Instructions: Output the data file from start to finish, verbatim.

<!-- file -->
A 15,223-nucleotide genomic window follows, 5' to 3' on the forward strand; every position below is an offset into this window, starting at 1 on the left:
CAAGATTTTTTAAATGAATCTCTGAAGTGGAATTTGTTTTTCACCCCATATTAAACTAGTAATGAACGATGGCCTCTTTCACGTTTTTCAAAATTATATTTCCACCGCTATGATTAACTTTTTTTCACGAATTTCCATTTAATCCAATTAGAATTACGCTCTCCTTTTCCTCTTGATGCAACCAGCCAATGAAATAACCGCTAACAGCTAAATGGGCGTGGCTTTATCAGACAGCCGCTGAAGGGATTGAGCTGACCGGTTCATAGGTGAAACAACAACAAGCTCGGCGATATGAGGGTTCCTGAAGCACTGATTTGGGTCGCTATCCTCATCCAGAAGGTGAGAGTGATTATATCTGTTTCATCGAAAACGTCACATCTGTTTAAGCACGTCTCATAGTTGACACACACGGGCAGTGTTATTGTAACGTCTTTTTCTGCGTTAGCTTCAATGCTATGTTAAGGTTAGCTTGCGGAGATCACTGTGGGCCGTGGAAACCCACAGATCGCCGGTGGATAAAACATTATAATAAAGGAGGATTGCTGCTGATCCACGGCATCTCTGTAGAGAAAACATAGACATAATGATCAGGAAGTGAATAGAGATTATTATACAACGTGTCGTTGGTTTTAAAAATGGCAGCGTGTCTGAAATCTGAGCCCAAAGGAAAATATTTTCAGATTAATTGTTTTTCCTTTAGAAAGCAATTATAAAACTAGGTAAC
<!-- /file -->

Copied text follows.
A 15,223-nucleotide genomic window follows, 5' to 3' on the forward strand; every position below is an offset into this window, starting at 1 on the left:
CAAGATTTTTTAAATGAATCTCTGAAGTGGAATTTGTTTTTCACCCCATATTAAACTAGTAATGAACGATGGCCTCTTTCACGTTTTTCAAAATTATATTTCCACCGCTATGATTAACTTTTTTTCACGAATTTCCATTTAATCCAATTAGAATTACGCTCTCCTTTTCCTCTTGATGCAACCAGCCAATGAAATAACCGCTAACAGCTAAATGGGCGTGGCTTTATCAGACAGCCGCTGAAGGGATTGAGCTGACCGGTTCATAGGTGAAACAACAACAAGCTCGGCGATATGAGGGTTCCTGAAGCACTGATTTGGGTCGCTATCCTCATCCAGAAGGTGAGAGTGATTATATCTGTTTCATCGAAAACGTCACATCTGTTTAAGCACGTCTCATAGTTGACACACACGGGCAGTGTTATTGTAACGTCTTTTTCTGCGTTAGCTTCAATGCTATGTTAAGGTTAGCTTGCGGAGATCACTGTGGGCCGTGGAAACCCACAGATCGCCGGTGGATAAAACATTATAATAAAGGAGGATTGCTGCTGATCCACGGCATCTCTGTAGAGAAAACATAGACATAATGATCAGGAAGTGAATAGAGATTATTATACAACGTGTCGTTGGTTTTAAAAATGGCAGCGTGTCTGAAATCTGAGCCCAAAGGAAAATATTTTCAGATTAATTGTTTTTCCTTTAGAAAGCAATTATAAAACTAGGTAAC